sold in 1977. In the 1980's a multi-million dollar restoration once again
brought back the hotel to its old glory. It has now been decided to close the
hotel at the end of March, 2009 due to "current market conditions."
Over the years the hotel has hosted many of the nation's most famous celebrities such as Presidents Lyndon Johnson, George Bush Sr. and John F. Kennedy. Some of Hollywood's celebrities have been Judy Garland, Yul Brynner, Jane Fonda, Pete Rose, Sarah Jessica Parker, Willie Nelson, Bob Dylan, Aretha Franklin, little Richard, The Temptations, Luther Vandross, Emmy Lou Harris, Trisha Yearwood, Charlie Daniels, The Allman Brothers, Sheryl Crow, etc. The cast and crew of the movie "Rainman" including Dustin Hoffman and Tom Cruise made the Vernon Manor their temporary home while filming in the Cincinnati area in 1988. In the movie, Hoffman's character keeps repeating "400 Oak St." in various scenes.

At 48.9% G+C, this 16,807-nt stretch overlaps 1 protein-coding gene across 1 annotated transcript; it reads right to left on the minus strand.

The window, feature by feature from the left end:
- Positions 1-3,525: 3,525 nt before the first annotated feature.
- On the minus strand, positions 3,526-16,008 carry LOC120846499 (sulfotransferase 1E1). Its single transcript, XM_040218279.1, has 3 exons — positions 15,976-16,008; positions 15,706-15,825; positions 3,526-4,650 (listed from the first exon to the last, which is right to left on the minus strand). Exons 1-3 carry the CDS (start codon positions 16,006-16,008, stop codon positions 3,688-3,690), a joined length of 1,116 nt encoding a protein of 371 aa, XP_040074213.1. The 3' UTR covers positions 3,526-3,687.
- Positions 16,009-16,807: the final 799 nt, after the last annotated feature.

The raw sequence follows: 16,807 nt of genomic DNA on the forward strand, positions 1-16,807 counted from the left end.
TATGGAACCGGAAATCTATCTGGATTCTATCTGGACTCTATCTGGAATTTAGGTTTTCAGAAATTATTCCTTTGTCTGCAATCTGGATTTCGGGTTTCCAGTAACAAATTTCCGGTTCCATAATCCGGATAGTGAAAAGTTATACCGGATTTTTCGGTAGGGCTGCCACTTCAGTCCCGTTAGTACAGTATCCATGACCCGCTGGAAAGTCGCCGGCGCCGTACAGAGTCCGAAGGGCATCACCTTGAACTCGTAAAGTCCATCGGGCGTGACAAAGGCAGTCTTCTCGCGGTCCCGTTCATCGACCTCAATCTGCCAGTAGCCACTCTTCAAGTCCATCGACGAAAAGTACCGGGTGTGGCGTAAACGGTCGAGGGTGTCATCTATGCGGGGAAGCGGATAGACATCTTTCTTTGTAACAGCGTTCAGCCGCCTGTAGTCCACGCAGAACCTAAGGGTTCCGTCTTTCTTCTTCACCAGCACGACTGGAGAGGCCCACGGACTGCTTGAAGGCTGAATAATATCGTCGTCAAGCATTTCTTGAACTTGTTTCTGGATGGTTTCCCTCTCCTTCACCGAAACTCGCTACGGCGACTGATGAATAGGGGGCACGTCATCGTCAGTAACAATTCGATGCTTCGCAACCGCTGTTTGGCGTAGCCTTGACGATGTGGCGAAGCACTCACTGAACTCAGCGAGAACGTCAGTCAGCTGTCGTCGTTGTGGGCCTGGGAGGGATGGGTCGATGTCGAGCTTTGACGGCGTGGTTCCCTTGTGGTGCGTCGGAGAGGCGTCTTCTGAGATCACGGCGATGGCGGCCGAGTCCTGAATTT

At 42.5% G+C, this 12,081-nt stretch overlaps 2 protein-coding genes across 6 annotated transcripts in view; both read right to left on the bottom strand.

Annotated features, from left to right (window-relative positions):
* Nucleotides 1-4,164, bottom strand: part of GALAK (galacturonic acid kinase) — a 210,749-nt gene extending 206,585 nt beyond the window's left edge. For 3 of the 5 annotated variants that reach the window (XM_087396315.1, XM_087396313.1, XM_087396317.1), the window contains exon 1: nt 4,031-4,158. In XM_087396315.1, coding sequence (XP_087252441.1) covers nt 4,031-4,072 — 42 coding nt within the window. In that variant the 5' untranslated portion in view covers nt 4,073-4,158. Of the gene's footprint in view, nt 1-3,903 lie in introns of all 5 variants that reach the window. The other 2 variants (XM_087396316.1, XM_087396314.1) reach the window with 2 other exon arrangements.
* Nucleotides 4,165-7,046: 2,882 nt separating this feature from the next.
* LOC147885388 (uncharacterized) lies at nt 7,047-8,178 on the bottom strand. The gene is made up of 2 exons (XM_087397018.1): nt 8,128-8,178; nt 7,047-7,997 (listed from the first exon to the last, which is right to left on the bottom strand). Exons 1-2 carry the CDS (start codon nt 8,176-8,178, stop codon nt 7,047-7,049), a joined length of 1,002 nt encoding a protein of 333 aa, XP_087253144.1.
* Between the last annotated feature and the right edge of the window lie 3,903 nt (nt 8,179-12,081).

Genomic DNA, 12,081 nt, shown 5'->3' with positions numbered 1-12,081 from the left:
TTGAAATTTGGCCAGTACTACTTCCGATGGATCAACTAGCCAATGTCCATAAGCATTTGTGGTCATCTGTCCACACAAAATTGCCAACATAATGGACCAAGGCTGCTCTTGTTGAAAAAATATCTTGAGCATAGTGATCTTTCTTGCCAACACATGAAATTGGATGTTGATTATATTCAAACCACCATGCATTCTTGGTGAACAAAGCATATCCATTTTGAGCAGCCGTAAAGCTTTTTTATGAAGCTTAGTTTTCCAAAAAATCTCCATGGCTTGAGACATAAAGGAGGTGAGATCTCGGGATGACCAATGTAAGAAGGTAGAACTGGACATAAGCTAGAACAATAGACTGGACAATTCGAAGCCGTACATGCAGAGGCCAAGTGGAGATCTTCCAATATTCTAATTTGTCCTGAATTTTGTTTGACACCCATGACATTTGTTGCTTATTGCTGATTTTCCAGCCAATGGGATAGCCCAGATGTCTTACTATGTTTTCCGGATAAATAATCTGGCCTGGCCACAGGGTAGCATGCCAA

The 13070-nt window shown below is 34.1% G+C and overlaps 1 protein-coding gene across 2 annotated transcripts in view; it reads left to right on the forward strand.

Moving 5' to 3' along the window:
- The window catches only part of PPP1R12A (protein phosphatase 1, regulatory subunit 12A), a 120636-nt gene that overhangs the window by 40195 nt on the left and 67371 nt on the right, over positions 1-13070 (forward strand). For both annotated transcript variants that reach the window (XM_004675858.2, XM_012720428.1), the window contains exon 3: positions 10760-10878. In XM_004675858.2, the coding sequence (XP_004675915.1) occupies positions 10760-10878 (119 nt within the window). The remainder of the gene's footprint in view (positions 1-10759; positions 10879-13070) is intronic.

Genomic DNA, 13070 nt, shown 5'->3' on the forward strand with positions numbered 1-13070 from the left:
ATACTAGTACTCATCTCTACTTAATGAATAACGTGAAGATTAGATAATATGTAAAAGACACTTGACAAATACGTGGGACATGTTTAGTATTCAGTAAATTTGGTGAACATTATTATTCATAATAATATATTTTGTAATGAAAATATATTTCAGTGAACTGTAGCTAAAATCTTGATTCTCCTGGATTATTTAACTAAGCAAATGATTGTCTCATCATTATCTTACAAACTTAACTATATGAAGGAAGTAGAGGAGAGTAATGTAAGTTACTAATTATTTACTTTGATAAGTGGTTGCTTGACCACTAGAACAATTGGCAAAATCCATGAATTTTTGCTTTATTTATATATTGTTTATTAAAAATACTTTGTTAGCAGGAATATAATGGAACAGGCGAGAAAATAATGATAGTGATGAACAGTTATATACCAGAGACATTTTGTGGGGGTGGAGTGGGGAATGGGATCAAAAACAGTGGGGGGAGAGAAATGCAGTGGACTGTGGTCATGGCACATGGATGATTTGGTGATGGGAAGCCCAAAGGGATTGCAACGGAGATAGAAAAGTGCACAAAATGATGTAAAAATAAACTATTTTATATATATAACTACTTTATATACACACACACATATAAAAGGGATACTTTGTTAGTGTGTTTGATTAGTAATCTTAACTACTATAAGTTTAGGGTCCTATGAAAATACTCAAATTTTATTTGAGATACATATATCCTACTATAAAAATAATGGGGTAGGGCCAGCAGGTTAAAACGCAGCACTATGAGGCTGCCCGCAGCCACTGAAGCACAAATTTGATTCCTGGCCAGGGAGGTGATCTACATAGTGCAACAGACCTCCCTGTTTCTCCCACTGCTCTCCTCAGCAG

The famous anthropologist Margaret Mead resided here annually when she was a visiting professor at the medical school.
The Beatles stayed at the hotel in 1966, during the band's second trip to Cincinnati. The suite they stayed in had two bathrooms, living and dining rooms, a kitchen and den. Since then it has been known as The Beatles Suite and contains Beatles memorabilia on all the walls with the furniture in Sgt. Pepper colors.
The swimming pool seen in the last card has long been filled in for use as a parking lot. The building will be converted, in 2010, into office space for Cincinnati Children's Hospital Medical Center.
Not a postcard